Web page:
Our free tool can help you find a financial advisor to fulfill your savings needs. Once you’ve been matched, consult with them for free with no obligation.

For more information on creating a retirement savings strategy, check out our infographic below.

Download Infographic

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Our free tool can help you find an advisor who serves your needs. Get matched with a financial advisor who fits your unique criteria. Once you’ve been matched, consult for free with no obligation.

Please seek the advice of a qualified professional before making financial decisions.
Last Modified: January 23, 2023
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11 Cited Research Articles

Annuity.org writers adhere to strict sourcing guidelines and use only credible sources of information, including authoritative financial publications, academic organizations, peer-reviewed journals, highly regarded nonprofit organizations, government reports, court records and interviews with qualified experts. You can read more about our commitment to accuracy, fairness and transparency in our editorial guidelines.

  1. Investment Company Institute. (2022, Dec. 15). Release: Quarterly Retirement Data. Retrieved from https://www.ici.org/statistical-report/ret_22_q3
  2. Federal Reserve Board Publication. (2022, May). Economic Well-Being of U.S. Households in 2021. Retrieved from https://www.federalreserve.gov/publications/files/2021-report-economic-well-being-us-households-202205.pdf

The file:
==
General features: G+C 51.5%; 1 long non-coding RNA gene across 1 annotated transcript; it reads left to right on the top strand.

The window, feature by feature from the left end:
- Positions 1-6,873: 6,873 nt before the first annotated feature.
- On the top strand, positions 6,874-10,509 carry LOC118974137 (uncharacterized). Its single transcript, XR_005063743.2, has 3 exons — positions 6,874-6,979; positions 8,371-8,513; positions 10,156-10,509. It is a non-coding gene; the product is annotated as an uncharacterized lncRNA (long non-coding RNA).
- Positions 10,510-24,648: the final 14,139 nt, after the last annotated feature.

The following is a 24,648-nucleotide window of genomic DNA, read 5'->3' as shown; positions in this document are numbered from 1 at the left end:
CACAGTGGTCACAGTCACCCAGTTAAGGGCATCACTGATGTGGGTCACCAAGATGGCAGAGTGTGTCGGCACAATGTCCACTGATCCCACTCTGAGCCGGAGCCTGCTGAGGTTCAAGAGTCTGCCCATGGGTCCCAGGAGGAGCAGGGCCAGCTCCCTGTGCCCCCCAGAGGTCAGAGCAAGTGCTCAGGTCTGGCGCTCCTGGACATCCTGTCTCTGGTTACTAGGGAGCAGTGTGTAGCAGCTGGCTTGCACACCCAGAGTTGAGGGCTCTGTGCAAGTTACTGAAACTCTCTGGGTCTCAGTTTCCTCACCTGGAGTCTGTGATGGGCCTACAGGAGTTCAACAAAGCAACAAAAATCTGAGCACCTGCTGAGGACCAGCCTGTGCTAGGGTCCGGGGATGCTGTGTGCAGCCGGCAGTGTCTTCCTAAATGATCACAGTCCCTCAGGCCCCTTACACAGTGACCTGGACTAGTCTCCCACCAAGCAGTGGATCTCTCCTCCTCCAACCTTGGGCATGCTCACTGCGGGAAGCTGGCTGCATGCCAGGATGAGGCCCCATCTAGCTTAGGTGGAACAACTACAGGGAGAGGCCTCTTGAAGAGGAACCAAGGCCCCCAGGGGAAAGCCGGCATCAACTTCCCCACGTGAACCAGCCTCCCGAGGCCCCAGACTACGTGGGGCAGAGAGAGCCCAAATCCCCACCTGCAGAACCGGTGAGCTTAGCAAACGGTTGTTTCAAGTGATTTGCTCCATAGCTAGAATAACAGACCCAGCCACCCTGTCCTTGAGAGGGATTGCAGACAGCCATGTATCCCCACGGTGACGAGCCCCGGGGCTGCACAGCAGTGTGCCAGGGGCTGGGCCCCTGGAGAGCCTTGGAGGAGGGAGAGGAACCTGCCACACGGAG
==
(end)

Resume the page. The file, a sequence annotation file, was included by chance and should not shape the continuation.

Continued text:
3. Vanguard. (2022, June). How America Saves 2022. Retrieved from https://institutional.vanguard.com/content/dam/inst/vanguard-has/insights-pdfs/22_TL_HAS_FullReport_2022.pdf
  4. Transamerica Institute. (2022, October). Emerging From the COVID-19 Pandemic: Four Generations Prepare for Retirement. Retrieved from https://transamericainstitute.org/docs/default-source/research/emerging-from-the-covid-19-pandemic---four-generations-prepare-for-retirement-report.pdf
  5. Bureau of Labor Statistics. (2022, Oct. 18). Usual Weekly Earnings of Wage and Salary Workers Third Quarter 2022. Retrieved from https://www.bls.gov/news.release/pdf/wkyeng.pdf
  6. Internal Revenue Service. (2022, Nov. 21). Taxpayers should review the 401(k) and IRA limit increases for 2023. Retrieved from https://www.irs.gov/newsroom/taxpayers-should-review-the-401k-and-ira-limit-increases-for-2023#:~:text=The%20amount%20individuals%20can%20contribute,up%20from%20%2420%2C500%20for%202022.
  7. Delfino, Devon. (2021, March 22). Half of Consumers Think Financial Advisors Are More Expensive Than They Are, But Almost All Who Use One Say They’re Worth It. Retrieved from https://www.magnifymoney.com/blog/news/financial-advisors-cost-survey/
  8. Department of Labor. (2021, September). Top 10 Ways To Prepare For Retirement. Retrieved from https://www.dol.gov/sites/dolgov/files/ebsa/about-ebsa/our-activities/resource-center/publications/top-10-ways-to-prepare-for-retirement.pdf
  9. CDC. (2022, August). Life Expectancy in the U.S. Dropped for the Second Year in a Row in 2021. Retrieved from https://www.cdc.gov/nchs/data/vsrr/vsrr015-508.pdf
  10. Gallagher, T. (2022, December 19). Personal communication.
  11. Vanguard. (2022, June). How America Saves 2022. Retrieved from https://institutional.vanguard.com/content/dam/inst/vanguard-has/insights-pdfs/22_TL_HAS_FullReport_2022.pdf